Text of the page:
"I feel like she's my daughter. I'm concerned about her," Kris Mammas said.
As frantic as it feels, really all Mammas can do is wait and take notes.
The Bayonne veterinarian was in the final stages of adopting a two-year-old girl from Haiti when last week's earthquake hit the region.
"The first thing that entered my mind was the orphanage still standing. I was worried she was trapped alive in the building," Mammas said.
Mammas visited little Landy twice at her orphanage near Port-au-Prince.
By the grace of God, her building is still standing even though nearby buildings collapsed.
"I was trying to reach people at the adoption agency. I consider renting a truck in Santo Domingo and driving over with supplies," he said.
Aid groups say tens of thousands of children have been orphaned by the earthquake.
A flight carrying 53 Haitian orphans landed in Pittsburgh on Tuesday.
The United Nations Children's Fund reports that even before the earthquake 380-thousand children lived in orphanages or group homes.
Some of the children lost their parents in previous disasters, including four tropical storms or hurricanes that killed about 800 people in 2008, deadly storms in 2005 and 2004, and massive floods almost every other year since 2000. Others were abandoned amid the Caribbean nation's long-running political strife, which has led thousands to seek asylum in the U.S. - without their children - or by parents who were simply too poor to care for them.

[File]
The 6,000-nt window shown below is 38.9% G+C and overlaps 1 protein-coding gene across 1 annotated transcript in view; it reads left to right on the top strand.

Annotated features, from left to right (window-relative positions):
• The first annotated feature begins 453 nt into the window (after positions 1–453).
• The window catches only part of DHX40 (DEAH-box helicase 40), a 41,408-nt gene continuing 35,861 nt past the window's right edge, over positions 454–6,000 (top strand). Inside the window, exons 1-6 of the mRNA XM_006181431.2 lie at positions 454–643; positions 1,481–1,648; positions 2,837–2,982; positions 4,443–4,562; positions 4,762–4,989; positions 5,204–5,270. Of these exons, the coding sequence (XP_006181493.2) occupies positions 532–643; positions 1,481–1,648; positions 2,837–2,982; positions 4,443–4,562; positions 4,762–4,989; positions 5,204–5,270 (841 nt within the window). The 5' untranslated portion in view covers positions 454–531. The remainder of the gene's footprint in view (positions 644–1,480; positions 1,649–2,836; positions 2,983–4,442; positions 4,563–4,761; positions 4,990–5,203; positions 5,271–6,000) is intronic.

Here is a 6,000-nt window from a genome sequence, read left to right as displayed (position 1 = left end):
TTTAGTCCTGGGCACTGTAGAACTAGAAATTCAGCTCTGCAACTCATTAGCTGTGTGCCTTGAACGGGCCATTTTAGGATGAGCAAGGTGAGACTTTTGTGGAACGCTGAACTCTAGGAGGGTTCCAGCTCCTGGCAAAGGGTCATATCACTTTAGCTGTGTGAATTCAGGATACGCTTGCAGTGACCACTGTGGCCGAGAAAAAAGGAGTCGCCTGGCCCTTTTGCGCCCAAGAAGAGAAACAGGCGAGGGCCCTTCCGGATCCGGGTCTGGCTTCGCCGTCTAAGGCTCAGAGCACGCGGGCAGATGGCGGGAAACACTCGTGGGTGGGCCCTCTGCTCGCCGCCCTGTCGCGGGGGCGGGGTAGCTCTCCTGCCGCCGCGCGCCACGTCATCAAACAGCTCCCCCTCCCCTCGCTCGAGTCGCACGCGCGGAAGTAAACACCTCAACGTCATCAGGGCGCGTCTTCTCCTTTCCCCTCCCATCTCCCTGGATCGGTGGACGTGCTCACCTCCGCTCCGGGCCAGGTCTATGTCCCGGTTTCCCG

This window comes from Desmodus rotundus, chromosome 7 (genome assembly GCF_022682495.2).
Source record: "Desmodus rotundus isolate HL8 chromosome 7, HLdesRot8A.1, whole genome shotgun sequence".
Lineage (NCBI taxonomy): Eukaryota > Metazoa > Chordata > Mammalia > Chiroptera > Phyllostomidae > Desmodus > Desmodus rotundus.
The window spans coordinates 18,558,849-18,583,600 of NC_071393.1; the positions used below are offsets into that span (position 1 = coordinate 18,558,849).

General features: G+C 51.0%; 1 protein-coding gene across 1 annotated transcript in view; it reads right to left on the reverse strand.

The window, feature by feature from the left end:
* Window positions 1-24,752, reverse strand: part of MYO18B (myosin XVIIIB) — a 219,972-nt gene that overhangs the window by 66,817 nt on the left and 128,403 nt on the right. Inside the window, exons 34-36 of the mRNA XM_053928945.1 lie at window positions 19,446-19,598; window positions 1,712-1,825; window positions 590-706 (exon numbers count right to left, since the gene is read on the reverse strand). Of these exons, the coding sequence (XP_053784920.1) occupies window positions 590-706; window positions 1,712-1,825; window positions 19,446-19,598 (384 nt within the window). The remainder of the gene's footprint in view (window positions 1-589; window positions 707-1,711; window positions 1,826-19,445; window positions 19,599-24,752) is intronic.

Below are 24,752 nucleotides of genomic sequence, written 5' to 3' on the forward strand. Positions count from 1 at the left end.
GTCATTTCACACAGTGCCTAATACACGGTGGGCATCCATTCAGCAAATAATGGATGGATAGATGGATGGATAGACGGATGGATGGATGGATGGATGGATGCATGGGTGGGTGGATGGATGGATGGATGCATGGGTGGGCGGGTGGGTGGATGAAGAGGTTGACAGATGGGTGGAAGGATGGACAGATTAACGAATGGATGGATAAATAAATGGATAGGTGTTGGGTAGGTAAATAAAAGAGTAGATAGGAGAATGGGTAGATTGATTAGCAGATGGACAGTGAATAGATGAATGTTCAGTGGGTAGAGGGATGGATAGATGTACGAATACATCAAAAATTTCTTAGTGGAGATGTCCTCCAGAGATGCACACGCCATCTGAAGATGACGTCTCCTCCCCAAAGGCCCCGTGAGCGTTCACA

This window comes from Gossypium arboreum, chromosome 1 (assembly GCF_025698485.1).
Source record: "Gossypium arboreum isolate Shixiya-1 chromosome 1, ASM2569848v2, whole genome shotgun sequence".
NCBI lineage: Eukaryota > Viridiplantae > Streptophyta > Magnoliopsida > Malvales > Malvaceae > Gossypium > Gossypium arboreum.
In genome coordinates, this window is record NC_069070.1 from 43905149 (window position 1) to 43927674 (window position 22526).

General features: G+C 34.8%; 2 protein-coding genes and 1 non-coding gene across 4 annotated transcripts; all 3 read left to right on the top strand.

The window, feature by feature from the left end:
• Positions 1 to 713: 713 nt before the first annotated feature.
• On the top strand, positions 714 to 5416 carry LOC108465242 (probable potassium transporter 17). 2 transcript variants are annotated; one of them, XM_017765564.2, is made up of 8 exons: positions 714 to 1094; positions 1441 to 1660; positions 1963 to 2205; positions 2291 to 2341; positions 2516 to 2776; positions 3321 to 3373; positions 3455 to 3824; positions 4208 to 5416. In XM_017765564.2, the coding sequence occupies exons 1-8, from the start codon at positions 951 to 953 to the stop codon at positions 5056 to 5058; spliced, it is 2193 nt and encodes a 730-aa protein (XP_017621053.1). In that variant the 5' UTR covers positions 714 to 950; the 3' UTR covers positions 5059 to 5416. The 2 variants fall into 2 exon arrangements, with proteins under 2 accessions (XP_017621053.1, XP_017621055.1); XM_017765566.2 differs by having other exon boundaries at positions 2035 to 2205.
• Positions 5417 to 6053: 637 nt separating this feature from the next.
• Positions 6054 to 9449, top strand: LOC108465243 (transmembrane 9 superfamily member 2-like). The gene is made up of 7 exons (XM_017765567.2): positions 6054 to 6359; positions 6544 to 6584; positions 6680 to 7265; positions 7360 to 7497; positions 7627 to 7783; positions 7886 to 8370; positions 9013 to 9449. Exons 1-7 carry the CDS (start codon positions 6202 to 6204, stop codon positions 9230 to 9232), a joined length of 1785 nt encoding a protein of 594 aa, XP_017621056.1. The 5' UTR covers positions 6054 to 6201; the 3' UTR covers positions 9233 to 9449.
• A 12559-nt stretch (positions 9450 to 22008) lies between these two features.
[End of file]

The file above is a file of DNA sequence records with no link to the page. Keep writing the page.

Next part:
International advocacy groups are trying to help, either by speeding up adoptions that were already in progress, or by sending in relief personnel to evacuate thousands of orphans to the U.S. and other countries.
Mammas, a single father, has a five-year-old son named Alec who he adopted from China.
He says Alec's looking forward to being Landy's big brother.
"I'm hoping soon. I'm hoping any day," he said.
The Department of State announced a humanitarian parole policy for certain Haitian orphans allowing orphaned children from Haiti to enter the U.S. temporarily on an individual basis.
U.S. Homeland Security spokesman Sean Smith said that orphans who have ties to the U.S. - such as a family member already living here - are among those who can get special permission to remain in the United States.
Notwithstanding the U.S. policy, the Catholic Church in Miami is working on a proposal that would allow thousands of orphaned children to come permanently to America. A similar effort launched in 1960, known as Operation Pedro Pan, brought about 14,000 unaccompanied children from Cuba to the U.S.
Under the new plan, dubbed "Pierre Pan," Haitian orphans would first be placed in group homes and then paired with foster parents, said Mary Ross Agosta, spokeswoman for the Archdiocese of Miami.
"We have children who are homeless and possibly without parents and it is the moral and humane thing to do," Agosta said.
Archdiocese officials said many details would have to be worked out, and President Barack Obama's administration would have to grant orphans humanitarian parole to enter the U.S.
In the meantime, U.N. humanitarian chief John Holmes said the United Nations is establishing a group whose mission on the ground in Haiti will be to protect children - orphans and non-orphans alike - against trafficking, kidnapping and sex abuse.
And orphanages that were operating in Haiti before the earthquake are scrambling to keep their kids safe, sheltered and fed. Those with damaged buildings are pledging to rebuild and take in more children, if needed.